See also: amasé

EsperantoEdit

AdverbEdit

amase

  1. in large numbers / a large amount, en masse, in droves, in bulk,
    Turistoj amase alvenis al la banloko.
    Tourists came to the spa in droves.
    Nimfeoj flosas amase sur la lageto.
    Masses of waterlilies float on the pond.
    • L. L. Zamenhof (translator), Hebrew Scriptures, II. Samuel 15.12,
      Tiam la konspiro plifortiĝis, kaj la popolo ĉiam pli kaj pli amase iris al Abŝalom.
      And so the conspiracy gained strength, and Absalom’s following kept on increasing (lit. the people in ever greater numbers went to Absalom) (New International Version).
  2. in a heap, in a pile
    Je la fino de la kuro, li amase terenfalis.
    At the end of the race he fell in a heap on the ground.
    • Sergio Pokrovskij (translator), La Mastro kaj Margarita (The Master and Margarita) by Mikhail Bulgakov, Part 1, Chapter 6,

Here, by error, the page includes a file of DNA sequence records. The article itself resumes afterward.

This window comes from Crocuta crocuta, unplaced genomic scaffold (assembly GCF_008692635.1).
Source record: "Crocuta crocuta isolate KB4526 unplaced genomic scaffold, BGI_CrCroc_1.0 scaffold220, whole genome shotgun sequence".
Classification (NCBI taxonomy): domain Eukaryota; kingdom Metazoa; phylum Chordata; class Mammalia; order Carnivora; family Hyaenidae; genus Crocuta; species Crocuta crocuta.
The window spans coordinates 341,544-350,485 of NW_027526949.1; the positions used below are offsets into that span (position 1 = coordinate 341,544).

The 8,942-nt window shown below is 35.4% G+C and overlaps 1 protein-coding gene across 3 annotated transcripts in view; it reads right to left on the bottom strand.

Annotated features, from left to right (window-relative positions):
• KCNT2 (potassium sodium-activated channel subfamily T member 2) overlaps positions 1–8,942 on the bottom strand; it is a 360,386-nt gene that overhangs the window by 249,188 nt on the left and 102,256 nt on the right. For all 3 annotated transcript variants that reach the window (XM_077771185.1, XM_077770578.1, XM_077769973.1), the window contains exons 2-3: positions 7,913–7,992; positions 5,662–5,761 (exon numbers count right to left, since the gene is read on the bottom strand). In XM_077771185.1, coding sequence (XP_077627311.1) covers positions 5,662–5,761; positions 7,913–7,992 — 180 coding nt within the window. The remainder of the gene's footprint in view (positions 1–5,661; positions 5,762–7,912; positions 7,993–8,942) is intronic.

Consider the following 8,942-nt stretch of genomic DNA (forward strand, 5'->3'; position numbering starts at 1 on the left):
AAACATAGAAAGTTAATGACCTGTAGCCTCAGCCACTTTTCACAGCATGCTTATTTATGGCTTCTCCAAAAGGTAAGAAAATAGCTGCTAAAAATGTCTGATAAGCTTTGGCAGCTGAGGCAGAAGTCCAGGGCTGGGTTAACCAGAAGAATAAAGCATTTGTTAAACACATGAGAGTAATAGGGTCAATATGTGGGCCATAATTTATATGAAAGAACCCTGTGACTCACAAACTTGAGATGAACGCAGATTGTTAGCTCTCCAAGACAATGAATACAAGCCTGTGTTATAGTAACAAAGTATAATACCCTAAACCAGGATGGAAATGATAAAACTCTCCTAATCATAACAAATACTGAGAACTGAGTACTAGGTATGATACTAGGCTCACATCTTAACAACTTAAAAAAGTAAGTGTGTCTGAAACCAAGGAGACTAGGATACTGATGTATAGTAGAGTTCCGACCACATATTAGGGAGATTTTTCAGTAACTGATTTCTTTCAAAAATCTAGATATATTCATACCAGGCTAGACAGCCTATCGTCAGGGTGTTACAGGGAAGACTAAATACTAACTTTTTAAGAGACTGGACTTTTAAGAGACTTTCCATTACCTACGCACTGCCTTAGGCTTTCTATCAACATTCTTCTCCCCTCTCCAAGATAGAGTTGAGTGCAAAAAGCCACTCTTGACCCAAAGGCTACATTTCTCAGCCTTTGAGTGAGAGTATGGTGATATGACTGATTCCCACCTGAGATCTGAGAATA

La viŝtukoj, per kiuj antaŭe estis ligita Ivano, amase kuŝis sur tiu sama kanapo.
      The towels which had bound Ivan [...] lay in a heap on the same sofa. (Mirra Ginsburg translation, Grove, 1995)

GalicianEdit

VerbEdit

amase

  1. first-person singular preterite subjunctive of amar
  2. third-person singular preterite subjunctive of amar

Rwanda-RundiEdit

EtymologyEdit

From a Southern Cushitic language; compare Iraqw tseehha (dry cow dung).

NounEdit

amasé 6

  1. dung (of a large animal, like a cow or elephant)

ReferencesEdit

  • Schoenbrun, David (1993) , “We Are What We Eat: Ancient Agriculture Between the Great Lakes”, in The Journal of African History, volume 4, issue 1, pages 1–31

SpanishEdit

VerbEdit

amase

  1. First-person singular (yo) imperfect subjunctive form of amar.
  2. Third-person singular (él, ella, also used with usted?) imperfect subjunctive form of amar.